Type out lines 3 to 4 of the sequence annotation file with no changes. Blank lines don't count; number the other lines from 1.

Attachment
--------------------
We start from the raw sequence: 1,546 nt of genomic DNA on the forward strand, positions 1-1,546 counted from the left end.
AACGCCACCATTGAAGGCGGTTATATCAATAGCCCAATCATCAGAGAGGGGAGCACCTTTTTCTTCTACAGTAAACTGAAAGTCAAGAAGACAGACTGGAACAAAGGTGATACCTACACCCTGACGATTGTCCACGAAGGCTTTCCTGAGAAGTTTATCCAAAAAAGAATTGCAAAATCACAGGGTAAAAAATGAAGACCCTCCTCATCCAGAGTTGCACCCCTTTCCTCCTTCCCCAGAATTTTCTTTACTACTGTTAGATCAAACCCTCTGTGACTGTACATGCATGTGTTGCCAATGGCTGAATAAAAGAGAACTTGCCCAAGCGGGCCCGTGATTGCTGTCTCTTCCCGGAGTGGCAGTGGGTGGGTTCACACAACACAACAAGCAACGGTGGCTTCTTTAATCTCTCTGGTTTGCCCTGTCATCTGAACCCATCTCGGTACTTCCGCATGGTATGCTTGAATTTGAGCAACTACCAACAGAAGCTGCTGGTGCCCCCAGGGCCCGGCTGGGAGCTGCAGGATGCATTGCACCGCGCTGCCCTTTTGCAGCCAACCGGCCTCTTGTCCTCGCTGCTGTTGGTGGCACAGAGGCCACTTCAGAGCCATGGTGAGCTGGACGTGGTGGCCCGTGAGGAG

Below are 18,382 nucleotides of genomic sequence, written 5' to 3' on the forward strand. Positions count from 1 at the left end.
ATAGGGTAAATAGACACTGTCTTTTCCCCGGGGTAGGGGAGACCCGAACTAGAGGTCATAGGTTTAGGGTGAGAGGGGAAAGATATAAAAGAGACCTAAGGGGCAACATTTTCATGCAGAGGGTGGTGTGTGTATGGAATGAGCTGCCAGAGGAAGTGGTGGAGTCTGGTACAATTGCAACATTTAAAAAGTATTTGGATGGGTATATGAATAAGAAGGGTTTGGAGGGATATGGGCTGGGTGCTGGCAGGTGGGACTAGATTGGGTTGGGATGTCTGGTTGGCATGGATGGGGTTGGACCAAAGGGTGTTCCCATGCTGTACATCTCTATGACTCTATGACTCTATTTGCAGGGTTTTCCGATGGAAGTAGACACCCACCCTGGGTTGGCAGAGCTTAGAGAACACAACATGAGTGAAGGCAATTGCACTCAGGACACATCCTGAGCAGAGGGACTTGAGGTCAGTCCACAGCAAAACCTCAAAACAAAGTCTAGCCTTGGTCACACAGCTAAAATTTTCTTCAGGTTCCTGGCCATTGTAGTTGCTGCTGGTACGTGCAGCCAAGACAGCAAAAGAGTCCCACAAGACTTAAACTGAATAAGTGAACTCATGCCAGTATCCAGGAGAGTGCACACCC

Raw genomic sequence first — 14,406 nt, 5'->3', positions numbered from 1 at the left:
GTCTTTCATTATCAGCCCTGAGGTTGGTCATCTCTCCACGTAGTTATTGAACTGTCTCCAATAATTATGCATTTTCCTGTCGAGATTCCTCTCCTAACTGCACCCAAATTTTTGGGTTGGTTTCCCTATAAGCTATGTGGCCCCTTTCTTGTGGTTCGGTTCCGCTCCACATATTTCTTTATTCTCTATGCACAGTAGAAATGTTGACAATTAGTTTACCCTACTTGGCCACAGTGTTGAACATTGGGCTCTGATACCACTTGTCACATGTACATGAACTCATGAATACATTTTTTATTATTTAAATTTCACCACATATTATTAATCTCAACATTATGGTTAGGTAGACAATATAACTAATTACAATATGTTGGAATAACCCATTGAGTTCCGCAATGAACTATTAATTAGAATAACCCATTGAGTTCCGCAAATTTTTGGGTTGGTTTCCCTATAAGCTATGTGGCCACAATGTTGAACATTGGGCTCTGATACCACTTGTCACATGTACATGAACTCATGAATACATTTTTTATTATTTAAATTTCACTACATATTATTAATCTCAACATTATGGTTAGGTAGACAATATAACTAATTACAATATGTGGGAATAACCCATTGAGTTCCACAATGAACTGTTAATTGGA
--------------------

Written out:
Below are 18,382 nucleotides of genomic sequence, written 5' to 3' on the forward strand. Positions count from 1 at the left end.
ATAGGGTAAATAGACACTGTCTTTTCCCCGGGGTAGGGGAGACCCGAACTAGAGGTCATAGGTTTAGGGTGAGAGGGGAAAGATATAAAAGAGACCTAAGGGGCAACATTTTCATGCAGAGGGTGGTGTGTGTATGGAATGAGCTGCCAGAGGAAGTGGTGGAGTCTGGTACAATTGCAACATTTAAAAAGTATTTGGATGGGTATATGAATAAGAAGGGTTTGGAGGGATATGGGCTGGGTGCTGGCAGGTGGGACTAGATTGGGTTGGGATGTCTGGTTGGCATGGATGGGGTTGGACCAAAGGGTGTTCCCATGCTGTACATCTCTATGACTCTATGACTCTATTTGCAGGGTTTTCCGATGGAAGTAGACACCCACCCTGGGTTGGCAGAGCTTAGAGAACACAACATGAGTGAAGGCAATTGCACTCAGGACACATCCTGAGCAGAGGGACTTGAGGTCAGTCCACAGCAAAACCTCAAAACAAAGTCTAGCCTTGGTCACACAGCTAAAATTTTCTTCAGGTTCCTGGCCATTGTAGTTGCTGCTGGTACGTGCAGCCAAGACAGCAAAAGAGTCCCACAAGACTTAAACTGAATAAGTGAACTCATGCCAGTATCCAGGAGAGTGCACACCC